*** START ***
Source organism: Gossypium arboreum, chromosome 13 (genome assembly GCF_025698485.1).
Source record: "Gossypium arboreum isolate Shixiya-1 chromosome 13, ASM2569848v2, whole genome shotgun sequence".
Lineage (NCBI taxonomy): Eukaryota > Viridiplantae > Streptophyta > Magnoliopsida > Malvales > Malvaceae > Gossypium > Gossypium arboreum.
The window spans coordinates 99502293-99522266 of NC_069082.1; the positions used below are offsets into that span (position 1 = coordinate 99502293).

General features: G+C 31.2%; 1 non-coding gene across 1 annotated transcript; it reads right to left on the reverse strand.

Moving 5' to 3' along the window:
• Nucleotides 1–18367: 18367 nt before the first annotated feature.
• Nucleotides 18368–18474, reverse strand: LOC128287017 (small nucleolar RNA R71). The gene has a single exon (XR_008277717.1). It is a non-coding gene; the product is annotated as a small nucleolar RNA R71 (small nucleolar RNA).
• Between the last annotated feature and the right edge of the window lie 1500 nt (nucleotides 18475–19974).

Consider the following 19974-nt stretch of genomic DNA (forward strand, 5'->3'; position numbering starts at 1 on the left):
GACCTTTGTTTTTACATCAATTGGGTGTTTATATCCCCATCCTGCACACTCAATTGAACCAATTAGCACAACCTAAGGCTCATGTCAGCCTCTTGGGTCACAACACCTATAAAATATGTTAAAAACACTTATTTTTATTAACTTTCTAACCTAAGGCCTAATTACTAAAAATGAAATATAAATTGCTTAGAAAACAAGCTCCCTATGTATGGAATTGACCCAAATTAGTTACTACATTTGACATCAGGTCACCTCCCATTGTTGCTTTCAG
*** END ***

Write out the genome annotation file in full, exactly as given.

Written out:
Source organism: Gossypium arboreum, chromosome 13 (genome assembly GCF_025698485.1).
Source record: "Gossypium arboreum isolate Shixiya-1 chromosome 13, ASM2569848v2, whole genome shotgun sequence".
Lineage (NCBI taxonomy): Eukaryota > Viridiplantae > Streptophyta > Magnoliopsida > Malvales > Malvaceae > Gossypium > Gossypium arboreum.
The window spans coordinates 99502293-99522266 of NC_069082.1; the positions used below are offsets into that span (position 1 = coordinate 99502293).

General features: G+C 31.2%; 1 non-coding gene across 1 annotated transcript; it reads right to left on the reverse strand.

Moving 5' to 3' along the window:
• Nucleotides 1–18367: 18367 nt before the first annotated feature.
• Nucleotides 18368–18474, reverse strand: LOC128287017 (small nucleolar RNA R71). The gene has a single exon (XR_008277717.1). It is a non-coding gene; the product is annotated as a small nucleolar RNA R71 (small nucleolar RNA).
• Between the last annotated feature and the right edge of the window lie 1500 nt (nucleotides 18475–19974).

Consider the following 19974-nt stretch of genomic DNA (forward strand, 5'->3'; position numbering starts at 1 on the left):
GACCTTTGTTTTTACATCAATTGGGTGTTTATATCCCCATCCTGCACACTCAATTGAACCAATTAGCACAACCTAAGGCTCATGTCAGCCTCTTGGGTCACAACACCTATAAAATATGTTAAAAACACTTATTTTTATTAACTTTCTAACCTAAGGCCTAATTACTAAAAATGAAATATAAATTGCTTAGAAAACAAGCTCCCTATGTATGGAATTGACCCAAATTAGTTACTACATTTGACATCAGGTCACCTCCCATTGTTGCTTTCAG